1.U.S. Dollar Rallies Out of 2018 Sideways Move.
U.S. Dollar Bull ETF Pops Out of Range…Big Macro Funds Bet on Dollar Staying Weak.
2.Dollar Strength….Money Poured into Fixed Income During April.
April Huge For Fixed-Income ETFs
International equity ETFs may be the most popular ETFs for 2018 as a whole, but the month of April belonged to fixed-income ETFs. That segment pulled in a cool $15.2 billion during the month, equal to 60% of its year-to-date haul.
Though interest rate risk remains a worry, with multiple Fed rate hikes likely on the way this year and next, rates may have reached an attractive level for some long-term investors.
In the past week, the U.S. 10-year Treasury yield hit a four-year high of 3.04%, while the two-year Treasury yield hit a 10-year high of 2.5%. If interest rates continue creeping up, bond prices will fall further, but for investors content to sit on their positions until maturity, that may not matter.
The iShares Short Treasury Bond ETF (SHV)was the big winner in the fixed-income space during April, with inflows of $2.5 billion. The fund, which holds Treasuries with less than a year to maturity, has a 30-day SEC yield of 1.7%, which suddenly looks attractive after years of near-zero interest rates.
The iShares 20+ Year Treasury Bond ETF (TLT), the iShares Core U.S. Aggregate Bond ETF (AGG) and the iShares Floating Rate Bond ETF (FLOT) were a few other fixed-income winners during the month of April.
For a full list of the ETFs with the largest inflows and outflows for April and 2018 as a whole, see the tables below:
Top Gainers (April 2018)
|Ticker||Name||Issuer||Net Flows ($,mm)||AUM ($M)||% of AUM||YTD 2018 Net Flows($,M)|
|SHV||iShares Short Treasury Bond ETF||BlackRock||2,525.25||13,846.05||22.31%||5,844.42|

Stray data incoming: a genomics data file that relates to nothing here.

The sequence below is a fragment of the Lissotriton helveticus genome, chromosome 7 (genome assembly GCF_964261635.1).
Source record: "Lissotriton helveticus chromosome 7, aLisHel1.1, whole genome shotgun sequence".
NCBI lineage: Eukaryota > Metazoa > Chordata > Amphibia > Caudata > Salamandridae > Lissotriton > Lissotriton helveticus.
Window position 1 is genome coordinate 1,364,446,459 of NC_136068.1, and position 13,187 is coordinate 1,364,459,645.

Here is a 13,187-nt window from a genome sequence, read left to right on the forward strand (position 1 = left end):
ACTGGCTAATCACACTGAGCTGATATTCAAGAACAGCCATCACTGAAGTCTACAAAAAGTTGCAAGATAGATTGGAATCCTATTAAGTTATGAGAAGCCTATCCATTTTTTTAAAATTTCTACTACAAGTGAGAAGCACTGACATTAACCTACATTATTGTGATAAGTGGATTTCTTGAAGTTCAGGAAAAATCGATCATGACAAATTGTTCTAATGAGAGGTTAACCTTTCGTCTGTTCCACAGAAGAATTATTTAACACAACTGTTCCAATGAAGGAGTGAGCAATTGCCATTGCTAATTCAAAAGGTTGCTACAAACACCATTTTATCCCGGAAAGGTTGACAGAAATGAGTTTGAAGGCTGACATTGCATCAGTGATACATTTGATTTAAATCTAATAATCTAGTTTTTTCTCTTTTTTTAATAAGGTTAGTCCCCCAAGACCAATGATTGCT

|IVV||iShares Core S&P 500 ETF||BlackRock||1,844.76||143,811.94||1.30%||2,718.82|
|IEMG||iShares Core MSCI Emerging Markets ETF||BlackRock||1,836.16||50,557.84||3.77%||7,968.17|
|IEFA||iShares Core MSCI EAFE ETF||BlackRock||1,813.46||58,805.38||3.18%||16,385.59|
|TLT||iShares 20+ Year Treasury Bond ETF||BlackRock||1,700.50||7,806.94||27.85%||1,116.45|
|AGG||iShares Core U.S. Aggregate Bond ETF||BlackRock||1,628.95||55,776.76||3.01%||4,390.44|
|FLOT||iShares Floating Rate Bond ETF||BlackRock||1,220.95||9,110.99||15.47%||2,493.52|
|GLD||SPDR Gold Trust||State Street Global Advisors||1,086.24||37,004.17||3.02%||1,485.10|
|LQD||iShares iBoxx $ Investment Grade Corporate Bond ETF||BlackRock||960.41||32,459.27||3.05%||-4,788.92|
|SHY||iShares 1-3 Year Treasury Bond ETF||BlackRock||942.30||12,431.75||8.20%||1,192.10|
3.Apple $100B Buyback and 16% Increase in Dividend.
Apple’s Humongous Buybacks Went Into High Gear Last Quarter
By Tiernan Ray
Apple’s capital returns, however, will be the focus tonight, as they always are at this time of year when Apple increase the program. Apple said its board of directors authorized anew $100 billion share-repurchase program, and a 16% increase to the dividend.
Those numbers were about as expected on both counts, which is likely helping sentiment on the stock tonight.
The company’s been hard at work spending money on buybacks, too: just this last two quarters, the company repurchased $33.6 billion of its stock, more than the entire $33 billion it bought back in fiscal 2017.
After that rapid buying in the first two quarters, Apple is closer to a stated goal of bringing its net cash to zero, or “near zero.” Its cash at the end of the quarter was $267 billion, against $122 billion of debt, for a net cash position of $145 billion, down from $163 billion in the prior quarter.
By way of some context, the company has to date repurchased $199.6 billion worth of its shares since first instituting buybacks, in May 2012, the year after co-founder and then-Chief Executive Steve Jobspassed away.
That first program was a $10 billion repurchase authorization that was expected to be a three-year pace of purchases. The company increased the plan from $10 billion to $60 billion in 2013, then to $90 billion in 2014, to $140 billion in 2015, to $175 billion in 2016, and then to $210 billion last August. That $210 billion will be exhausted this quarter, the company said today.